The Reward of Folly.
I’m something like the old maid you read about—the one who always knows all about babies and just how to bring them up to righteous maturity; I’ve got a mighty strong conviction that I know heaps that my dad never thought of about the proper training for a healthy male human. I don’t suppose I’ll ever have a chance to demonstrate my wisdom, but, if I do, there are a few things that won’t happen to my boy.
If I’ve got a comfortable wad of my own, the boy shall have his fun without any nagging, so long as he keeps clean and honest. He shall go to any college he may choose—and right here is where my wisdom will sit up and get busy. If I’m fool enough to let that kid have more money than is healthy for him, and if I go to sleep while he’s wising up to the art of making it fade away without leaving anything behind to tell the tale, and learning a lot of habits that aren’t doing him any good, I won’t come down on him with both feet and tell him all the different brands of fool he’s been, and mourn because the Lord in His mercy laid upon me this burden of an unregenerate son. I shall try and remember that he’s the son of his father, and not expect too much of him. It’s long odds I shall find points of resemblance a-plenty between us—and the more cussedness he develops, the more I shall see myself in him reflected.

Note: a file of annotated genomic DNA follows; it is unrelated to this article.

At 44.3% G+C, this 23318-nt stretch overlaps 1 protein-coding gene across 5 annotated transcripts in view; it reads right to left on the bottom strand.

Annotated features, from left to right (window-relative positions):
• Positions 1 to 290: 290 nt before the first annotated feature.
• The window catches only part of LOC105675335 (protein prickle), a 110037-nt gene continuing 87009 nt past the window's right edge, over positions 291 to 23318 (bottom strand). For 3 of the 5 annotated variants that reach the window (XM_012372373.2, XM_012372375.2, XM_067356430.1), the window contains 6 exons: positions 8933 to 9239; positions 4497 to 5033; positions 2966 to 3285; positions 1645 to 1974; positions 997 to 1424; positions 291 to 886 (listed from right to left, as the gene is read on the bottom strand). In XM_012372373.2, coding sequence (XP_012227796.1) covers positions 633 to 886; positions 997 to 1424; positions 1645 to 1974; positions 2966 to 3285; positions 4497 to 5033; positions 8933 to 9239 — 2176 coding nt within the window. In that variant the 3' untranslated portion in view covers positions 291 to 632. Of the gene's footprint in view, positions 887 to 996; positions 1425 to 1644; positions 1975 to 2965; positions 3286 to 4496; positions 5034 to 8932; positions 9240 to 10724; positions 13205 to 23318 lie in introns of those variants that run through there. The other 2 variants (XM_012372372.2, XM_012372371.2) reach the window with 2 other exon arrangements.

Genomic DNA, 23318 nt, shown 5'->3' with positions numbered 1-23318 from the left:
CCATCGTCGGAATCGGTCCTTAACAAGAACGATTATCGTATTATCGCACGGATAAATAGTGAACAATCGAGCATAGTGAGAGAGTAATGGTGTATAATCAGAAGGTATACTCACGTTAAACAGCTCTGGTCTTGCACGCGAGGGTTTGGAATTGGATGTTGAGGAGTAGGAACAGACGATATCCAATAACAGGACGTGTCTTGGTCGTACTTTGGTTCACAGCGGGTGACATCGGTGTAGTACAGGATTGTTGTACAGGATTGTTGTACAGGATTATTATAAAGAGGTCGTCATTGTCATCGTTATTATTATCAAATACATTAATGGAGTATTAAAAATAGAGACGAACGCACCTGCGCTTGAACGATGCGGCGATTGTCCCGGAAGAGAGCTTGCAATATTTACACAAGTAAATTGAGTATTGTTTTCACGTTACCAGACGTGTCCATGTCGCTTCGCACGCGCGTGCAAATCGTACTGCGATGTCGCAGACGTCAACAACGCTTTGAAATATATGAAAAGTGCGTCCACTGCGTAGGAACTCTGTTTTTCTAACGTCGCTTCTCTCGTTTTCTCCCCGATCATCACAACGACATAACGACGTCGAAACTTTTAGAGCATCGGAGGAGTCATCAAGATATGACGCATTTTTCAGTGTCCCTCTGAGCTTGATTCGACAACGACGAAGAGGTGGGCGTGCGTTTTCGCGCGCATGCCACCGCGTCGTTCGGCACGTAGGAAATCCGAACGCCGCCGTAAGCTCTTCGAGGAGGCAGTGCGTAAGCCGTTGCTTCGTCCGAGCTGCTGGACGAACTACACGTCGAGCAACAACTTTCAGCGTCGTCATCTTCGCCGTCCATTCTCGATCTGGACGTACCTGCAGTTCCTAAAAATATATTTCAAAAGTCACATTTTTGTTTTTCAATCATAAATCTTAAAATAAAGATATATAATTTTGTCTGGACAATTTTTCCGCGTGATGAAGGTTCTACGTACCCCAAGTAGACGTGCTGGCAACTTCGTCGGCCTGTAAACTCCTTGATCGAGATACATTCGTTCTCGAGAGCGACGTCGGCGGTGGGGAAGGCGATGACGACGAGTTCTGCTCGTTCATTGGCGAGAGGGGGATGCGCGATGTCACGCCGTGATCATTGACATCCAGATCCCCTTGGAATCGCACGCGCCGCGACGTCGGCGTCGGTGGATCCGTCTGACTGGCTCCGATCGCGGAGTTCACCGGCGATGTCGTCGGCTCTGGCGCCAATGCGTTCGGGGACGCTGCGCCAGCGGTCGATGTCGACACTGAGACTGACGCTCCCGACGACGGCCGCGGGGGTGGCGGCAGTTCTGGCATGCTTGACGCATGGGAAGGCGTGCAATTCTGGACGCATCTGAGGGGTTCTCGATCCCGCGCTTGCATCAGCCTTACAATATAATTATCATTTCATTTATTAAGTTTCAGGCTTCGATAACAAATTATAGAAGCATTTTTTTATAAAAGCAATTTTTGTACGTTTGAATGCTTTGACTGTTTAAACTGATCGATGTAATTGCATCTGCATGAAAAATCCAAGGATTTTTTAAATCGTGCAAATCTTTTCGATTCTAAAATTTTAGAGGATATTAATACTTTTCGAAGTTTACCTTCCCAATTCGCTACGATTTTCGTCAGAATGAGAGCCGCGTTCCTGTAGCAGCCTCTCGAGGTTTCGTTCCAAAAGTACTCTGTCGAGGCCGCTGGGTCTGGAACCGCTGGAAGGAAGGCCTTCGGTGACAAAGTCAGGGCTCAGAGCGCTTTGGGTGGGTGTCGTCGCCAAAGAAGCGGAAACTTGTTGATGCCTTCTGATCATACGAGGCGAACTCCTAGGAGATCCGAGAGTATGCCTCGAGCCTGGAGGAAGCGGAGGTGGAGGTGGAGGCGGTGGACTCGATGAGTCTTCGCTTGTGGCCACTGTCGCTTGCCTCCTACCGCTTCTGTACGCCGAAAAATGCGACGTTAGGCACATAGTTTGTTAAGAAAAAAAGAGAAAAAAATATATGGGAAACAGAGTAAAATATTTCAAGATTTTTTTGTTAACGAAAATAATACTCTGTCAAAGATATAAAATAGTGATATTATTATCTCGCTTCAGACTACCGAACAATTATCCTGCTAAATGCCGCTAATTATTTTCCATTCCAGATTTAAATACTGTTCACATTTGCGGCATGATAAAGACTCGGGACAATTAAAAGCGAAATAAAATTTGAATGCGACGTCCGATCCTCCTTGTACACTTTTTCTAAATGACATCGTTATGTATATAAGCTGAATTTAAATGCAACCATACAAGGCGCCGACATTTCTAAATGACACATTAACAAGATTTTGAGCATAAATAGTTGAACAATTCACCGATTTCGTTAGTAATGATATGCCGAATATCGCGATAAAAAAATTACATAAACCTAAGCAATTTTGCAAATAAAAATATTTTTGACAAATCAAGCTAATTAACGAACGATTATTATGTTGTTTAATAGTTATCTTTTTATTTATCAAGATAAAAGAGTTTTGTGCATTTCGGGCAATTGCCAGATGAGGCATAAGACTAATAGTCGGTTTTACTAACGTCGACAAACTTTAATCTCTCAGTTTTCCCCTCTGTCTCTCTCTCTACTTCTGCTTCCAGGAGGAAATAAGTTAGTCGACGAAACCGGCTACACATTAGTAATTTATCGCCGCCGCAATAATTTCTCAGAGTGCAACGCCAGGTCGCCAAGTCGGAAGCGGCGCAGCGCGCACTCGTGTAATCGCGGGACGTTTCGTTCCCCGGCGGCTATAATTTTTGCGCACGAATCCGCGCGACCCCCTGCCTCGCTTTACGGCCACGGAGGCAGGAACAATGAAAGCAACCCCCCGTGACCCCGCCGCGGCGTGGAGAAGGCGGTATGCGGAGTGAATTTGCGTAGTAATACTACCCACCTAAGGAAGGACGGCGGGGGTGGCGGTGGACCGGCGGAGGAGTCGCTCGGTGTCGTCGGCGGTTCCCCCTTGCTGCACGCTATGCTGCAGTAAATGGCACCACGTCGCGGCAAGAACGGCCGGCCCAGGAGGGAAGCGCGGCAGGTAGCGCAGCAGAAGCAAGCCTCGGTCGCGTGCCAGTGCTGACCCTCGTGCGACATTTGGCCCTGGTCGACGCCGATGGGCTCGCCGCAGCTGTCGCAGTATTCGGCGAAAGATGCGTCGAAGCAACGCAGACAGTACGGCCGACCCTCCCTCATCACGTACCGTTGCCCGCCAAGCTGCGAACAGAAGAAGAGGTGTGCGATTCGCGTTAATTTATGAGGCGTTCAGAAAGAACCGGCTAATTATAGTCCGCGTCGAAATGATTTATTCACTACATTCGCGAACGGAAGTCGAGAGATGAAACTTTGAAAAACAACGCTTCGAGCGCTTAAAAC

I don’t mean to be hard on dad. He was always good to me, in his way. He’s got more things than a son to look after, and as that son is supposed to have a normal allowance of gray matter and is no physical weakling, he probably took it for granted that the son could look after himself—which the mines and railroads and ranches that represent his millions can’t.
But it wasn’t giving me a square deal. He gave me an allowance and paid my debts besides, and let me amble through school at my own gait—which wasn’t exactly slow—and afterward let me go. If I do say it, I had lived a fairly decent sort of life. I belonged to some good clubs—athletic, mostly—and trained regularly, and was called a fair boxer among the amateurs. I could tell to a glass—after a lot of practise—just how much of ’steen different brands I could take without getting foolish, and I could play poker and win once in awhile. I had a steam-yacht and a motor of my own, and it was generally stripped to racing trim. And I wasn’t tangled up with any women; actress-worship had never appealed to me. My tastes all went to the sporting side of life and left women to the fellows with less nerve and more sentiment.
So I had lived for twenty-five years—just having the best time a fellow with an unlimited resource can have, if he is healthy.
It was then, on my twenty-fifth birthday, that I walked into dad’s private library with a sonly smile, ready for the good wishes and the check that I was in the habit of getting—I’d been unlucky, and Lord knows I needed it!—and what does the dear man do?